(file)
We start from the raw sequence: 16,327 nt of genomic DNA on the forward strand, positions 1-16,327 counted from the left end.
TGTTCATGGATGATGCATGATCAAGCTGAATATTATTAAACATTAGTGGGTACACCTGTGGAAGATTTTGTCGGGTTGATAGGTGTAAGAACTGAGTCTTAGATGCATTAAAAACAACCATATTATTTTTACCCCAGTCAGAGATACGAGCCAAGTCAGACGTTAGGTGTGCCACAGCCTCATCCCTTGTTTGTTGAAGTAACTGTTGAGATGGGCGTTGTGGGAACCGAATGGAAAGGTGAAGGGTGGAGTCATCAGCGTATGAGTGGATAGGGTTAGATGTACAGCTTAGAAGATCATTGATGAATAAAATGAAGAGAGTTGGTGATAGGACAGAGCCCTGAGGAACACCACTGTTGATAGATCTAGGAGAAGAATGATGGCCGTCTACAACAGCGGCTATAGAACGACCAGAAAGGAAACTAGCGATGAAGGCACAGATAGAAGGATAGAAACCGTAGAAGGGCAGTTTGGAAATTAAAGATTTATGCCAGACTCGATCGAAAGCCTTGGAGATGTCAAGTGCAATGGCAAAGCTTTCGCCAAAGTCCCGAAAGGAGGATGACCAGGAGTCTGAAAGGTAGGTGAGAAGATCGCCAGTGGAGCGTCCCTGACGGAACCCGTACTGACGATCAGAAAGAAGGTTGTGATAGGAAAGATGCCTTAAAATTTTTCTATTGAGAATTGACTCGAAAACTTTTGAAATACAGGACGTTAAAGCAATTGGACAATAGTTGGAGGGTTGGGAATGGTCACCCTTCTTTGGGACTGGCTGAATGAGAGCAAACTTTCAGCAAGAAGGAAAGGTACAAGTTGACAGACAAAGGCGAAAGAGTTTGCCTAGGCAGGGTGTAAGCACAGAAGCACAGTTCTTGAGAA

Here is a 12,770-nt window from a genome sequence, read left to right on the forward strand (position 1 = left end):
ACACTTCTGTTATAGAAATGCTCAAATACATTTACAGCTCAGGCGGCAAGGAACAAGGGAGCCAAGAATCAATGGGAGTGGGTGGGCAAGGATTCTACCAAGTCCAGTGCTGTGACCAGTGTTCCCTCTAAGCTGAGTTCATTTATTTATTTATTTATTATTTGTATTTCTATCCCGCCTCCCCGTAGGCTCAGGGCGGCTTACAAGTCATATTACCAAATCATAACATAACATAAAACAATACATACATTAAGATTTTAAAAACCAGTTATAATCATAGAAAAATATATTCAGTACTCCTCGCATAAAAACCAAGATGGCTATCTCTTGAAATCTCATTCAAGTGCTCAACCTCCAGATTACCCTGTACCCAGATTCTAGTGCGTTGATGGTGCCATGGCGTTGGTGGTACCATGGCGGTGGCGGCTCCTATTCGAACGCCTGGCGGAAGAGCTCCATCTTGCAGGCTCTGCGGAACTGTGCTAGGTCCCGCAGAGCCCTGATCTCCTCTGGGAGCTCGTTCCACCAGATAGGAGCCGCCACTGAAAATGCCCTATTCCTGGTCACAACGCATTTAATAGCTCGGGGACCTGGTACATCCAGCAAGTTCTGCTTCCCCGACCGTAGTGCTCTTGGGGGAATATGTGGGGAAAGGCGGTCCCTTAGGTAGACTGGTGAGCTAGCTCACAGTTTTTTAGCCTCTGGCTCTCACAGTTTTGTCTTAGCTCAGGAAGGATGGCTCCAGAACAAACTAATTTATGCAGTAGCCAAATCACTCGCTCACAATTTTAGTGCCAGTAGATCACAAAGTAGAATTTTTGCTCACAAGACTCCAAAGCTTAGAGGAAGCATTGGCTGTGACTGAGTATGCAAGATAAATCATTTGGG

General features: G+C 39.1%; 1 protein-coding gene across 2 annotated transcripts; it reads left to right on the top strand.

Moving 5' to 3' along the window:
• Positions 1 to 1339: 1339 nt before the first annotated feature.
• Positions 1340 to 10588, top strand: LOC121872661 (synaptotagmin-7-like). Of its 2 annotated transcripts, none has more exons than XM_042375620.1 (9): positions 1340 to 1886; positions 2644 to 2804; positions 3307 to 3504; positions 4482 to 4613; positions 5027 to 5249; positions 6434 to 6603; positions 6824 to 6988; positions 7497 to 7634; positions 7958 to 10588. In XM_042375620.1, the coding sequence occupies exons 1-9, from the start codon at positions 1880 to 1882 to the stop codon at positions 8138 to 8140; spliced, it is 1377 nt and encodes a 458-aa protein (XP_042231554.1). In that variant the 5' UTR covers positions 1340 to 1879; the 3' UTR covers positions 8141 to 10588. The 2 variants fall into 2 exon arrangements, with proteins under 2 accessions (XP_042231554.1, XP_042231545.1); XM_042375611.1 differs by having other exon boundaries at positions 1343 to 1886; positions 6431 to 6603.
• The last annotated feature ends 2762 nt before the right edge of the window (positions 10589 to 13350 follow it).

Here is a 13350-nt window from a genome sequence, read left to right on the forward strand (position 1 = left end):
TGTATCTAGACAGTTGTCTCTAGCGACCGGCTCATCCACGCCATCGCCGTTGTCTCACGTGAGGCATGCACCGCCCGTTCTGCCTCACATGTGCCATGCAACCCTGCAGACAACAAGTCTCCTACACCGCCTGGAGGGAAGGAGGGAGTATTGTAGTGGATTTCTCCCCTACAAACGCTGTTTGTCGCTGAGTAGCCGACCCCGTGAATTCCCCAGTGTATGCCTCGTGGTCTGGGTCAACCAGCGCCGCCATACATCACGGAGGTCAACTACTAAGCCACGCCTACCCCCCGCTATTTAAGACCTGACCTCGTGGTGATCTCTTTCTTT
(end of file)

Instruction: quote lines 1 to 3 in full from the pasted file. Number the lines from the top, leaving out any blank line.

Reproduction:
We start from the raw sequence: 16,327 nt of genomic DNA on the forward strand, positions 1-16,327 counted from the left end.
TGTTCATGGATGATGCATGATCAAGCTGAATATTATTAAACATTAGTGGGTACACCTGTGGAAGATTTTGTCGGGTTGATAGGTGTAAGAACTGAGTCTTAGATGCATTAAAAACAACCATATTATTTTTACCCCAGTCAGAGATACGAGCCAAGTCAGACGTTAGGTGTGCCACAGCCTCATCCCTTGTTTGTTGAAGTAACTGTTGAGATGGGCGTTGTGGGAACCGAATGGAAAGGTGAAGGGTGGAGTCATCAGCGTATGAGTGGATAGGGTTAGATGTACAGCTTAGAAGATCATTGATGAATAAAATGAAGAGAGTTGGTGATAGGACAGAGCCCTGAGGAACACCACTGTTGATAGATCTAGGAGAAGAATGATGGCCGTCTACAACAGCGGCTATAGAACGACCAGAAAGGAAACTAGCGATGAAGGCACAGATAGAAGGATAGAAACCGTAGAAGGGCAGTTTGGAAATTAAAGATTTATGCCAGACTCGATCGAAAGCCTTGGAGATGTCAAGTGCAATGGCAAAGCTTTCGCCAAAGTCCCGAAAGGAGGATGACCAGGAGTCTGAAAGGTAGGTGAGAAGATCGCCAGTGGAGCGTCCCTGACGGAACCCGTACTGACGATCAGAAAGAAGGTTGTGATAGGAAAGATGCCTTAAAATTTTTCTATTGAGAATTGACTCGAAAACTTTTGAAATACAGGACGTTAAAGCAATTGGACAATAGTTGGAGGGTTGGGAATGGTCACCCTTCTTTGGGACTGGCTGAATGAGAGCAAACTTTCAGCAAGAAGGAAAGGTACAAGTTGACAGACAAAGGCGAAAGAGTTTGCCTAGGCAGGGTGTAAGCACAGAAGCACAGTTCTTGAGAA

Here is a 12,770-nt window from a genome sequence, read left to right on the forward strand (position 1 = left end):